Here are some ‘PrinGital’ – print and digital – startups from India disrupting the visual recognition industry
Shikha Gupta came across a pretty dress in a newspaper advertisement of a local fashion store. She knew it would look great on her. But Gupta didn’t want to take the trouble of visiting the shop to buy it.
For the brand, that’s a broken sales process. Though ROI (Return on Investment) driven advertising tops the list of brand marketers, tools to optimize print ads, which attract 41 percent of total ad spending, didn’t exist until recently. However, some Indian startups are experimenting with apps that make advertisements instantly shoppable.
As these startups mature, brands will get to leverage the power of the moment when users are already engaged on a print ad. They will be able to convert customer impulse into a sale.
Like a virtual salesman, these startups are also building features that recommend similar products. These transform static print advertisements into something engaging and transactional.
Here are some ‘PrinGital’ – print and digital – tools from India.
When users view a Voconow-powered print ad through the app, it instantaneously recognizes the ad and overlays a digital layer on top of it. On the app, users can see the products from different angles, buy the products, send an inquiry, book a test drive in the case of a car, schedule a site visit of a real estate project, and so on.
In addition, Voconow provides analytics on the ad’s customer engagement. It gives insights into the demographics of engaged customers for marketing decisions like designing future product promotion campaigns, spotting trends, consumer behavior, and so on.
Voconow also serves as a channel to order complimentary products.
Voconow’s first customer was Lenovo, and together they produced interactive ads that allow users to see the Vibe X2 smartphone with different colors, view product specs, and buy the smartphone right from the print ad. Voconow declined to comment on the number of smartphones sold through its platform.
The startup has been selected for Facebook’s startup mentorship program FBStart.
Another startup in this space is Wazzat. It was born out of researcher Jay Guru Panda’s work on image recognition while he was pursuing his MS degree at IIIT-Hyderabad. When he applied the research to solve real world problems, he realized that fashion e-commerce is the segment in need of it. And so Wazzat was born. With its flagship product Wazzat Fashion, consumers can download a partner retailer’s app or snap a photo of an apparel and instantly search for similar clothes.
Unlike Voconow, Wazzat developed APIs that can be integrated into existing apps of retailers. It also has social media plugins for searching similar products online when users notice them on Pinterest or Instagram.
It has proprietary auto-tagging tools to ensure standardization and accuracy which the “prevalent online stores lack,” says Wazzat founder Mauktik Kulkarni. He explains, “The technology used for product recommendations is collaborative filtering. This means if you bought a beautiful summer dress and bought a book with it, the next customer buying the same dress will see a book in her recommendations.”
Wazzat claims to differentiate itself by focusing on the style of the garment and not just color and design pattern. For example, it can distinguish between an evening gown, floor-length dress, spaghetti straps, or a strapless dress. “Horizontal players do not have the bandwidth to look into these details and develop expertise for it in-house. Our specialized technology works in cluttered backgrounds too,” says Mauktik.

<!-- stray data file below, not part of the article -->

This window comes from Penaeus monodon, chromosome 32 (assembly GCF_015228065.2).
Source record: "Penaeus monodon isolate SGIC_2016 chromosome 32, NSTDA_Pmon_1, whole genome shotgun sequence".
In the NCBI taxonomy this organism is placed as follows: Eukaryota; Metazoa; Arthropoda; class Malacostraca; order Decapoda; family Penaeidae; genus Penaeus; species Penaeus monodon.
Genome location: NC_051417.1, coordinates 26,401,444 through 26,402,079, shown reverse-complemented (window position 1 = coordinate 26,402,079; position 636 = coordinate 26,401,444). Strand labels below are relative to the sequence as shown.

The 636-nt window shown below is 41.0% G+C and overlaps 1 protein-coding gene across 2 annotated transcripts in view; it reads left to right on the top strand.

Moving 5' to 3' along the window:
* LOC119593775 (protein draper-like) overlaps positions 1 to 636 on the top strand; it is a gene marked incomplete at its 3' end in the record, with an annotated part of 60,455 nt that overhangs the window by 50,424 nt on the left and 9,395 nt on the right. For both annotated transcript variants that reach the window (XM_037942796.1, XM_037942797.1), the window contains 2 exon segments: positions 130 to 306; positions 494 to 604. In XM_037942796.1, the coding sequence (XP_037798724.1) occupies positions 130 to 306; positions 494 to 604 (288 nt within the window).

Wazzat Fashion is currently live on U.S.-based retailer Target’s website. It is also in the pilot stage on a couple of Indian e-commerce stores.
iLenze is another B2B smart visual recognition and visual-based product search company that claims to have integrated with online furniture and fashion stores, as well as online classifieds portals. The startup claims to be more efficient than others by using “machine learning, artificial neural networks, and deep learning combined with parallel computing to process and understand images how a human eye does.”
“The technology enables us to solve complexities like identifying the target objects in images with cluttered backgrounds, varying lighting conditions, and varying object distances while ignoring what’s not contextual. It can process a huge amount of visual data in real time,” said iLenze founder Ashish Kumar, who ran fashion aggregator Fashupp before pivoting.
According to Kumar, visual recognition has relevance not just in fashion but also medicine. For instance, scanning x-ray reports can find tumors and detect the intensity of a disease.
The startup is being incubated at Times Internet’s startup incubator TLabs and has raised an undisclosed amount in angel funding.
Artificial intelligence (AI) researcher Anand Chandrasekaran left the Neurogrid project, which was building a device that simulates the neurons and synapses of the brain to control bionic limbs, to experiment with AI in other spaces. He got the smartphone camera to detect facial expressions and respond appropriately. For example, showing a frown to the camera could stop an unwanted call.
Today, that has evolved into a full-fledged company – Mad Street Den. Its flagship product is MadStack, which does visual search for fashion items using its object recognition module. It also offers gaze tracking, emotion-expression detection, head and facial gestures, and 3D facial reconstruction capability. According to the company, all these have applications in fashion, gaming, internet of things, robotics, automotive, and analytics.
Mad Street Den raised $1.5 million in seed funding from Exfinity Fund and GrowX Ventures earlier this year.
Editing by Terence Lee
This post was originally published on Tech in Asia.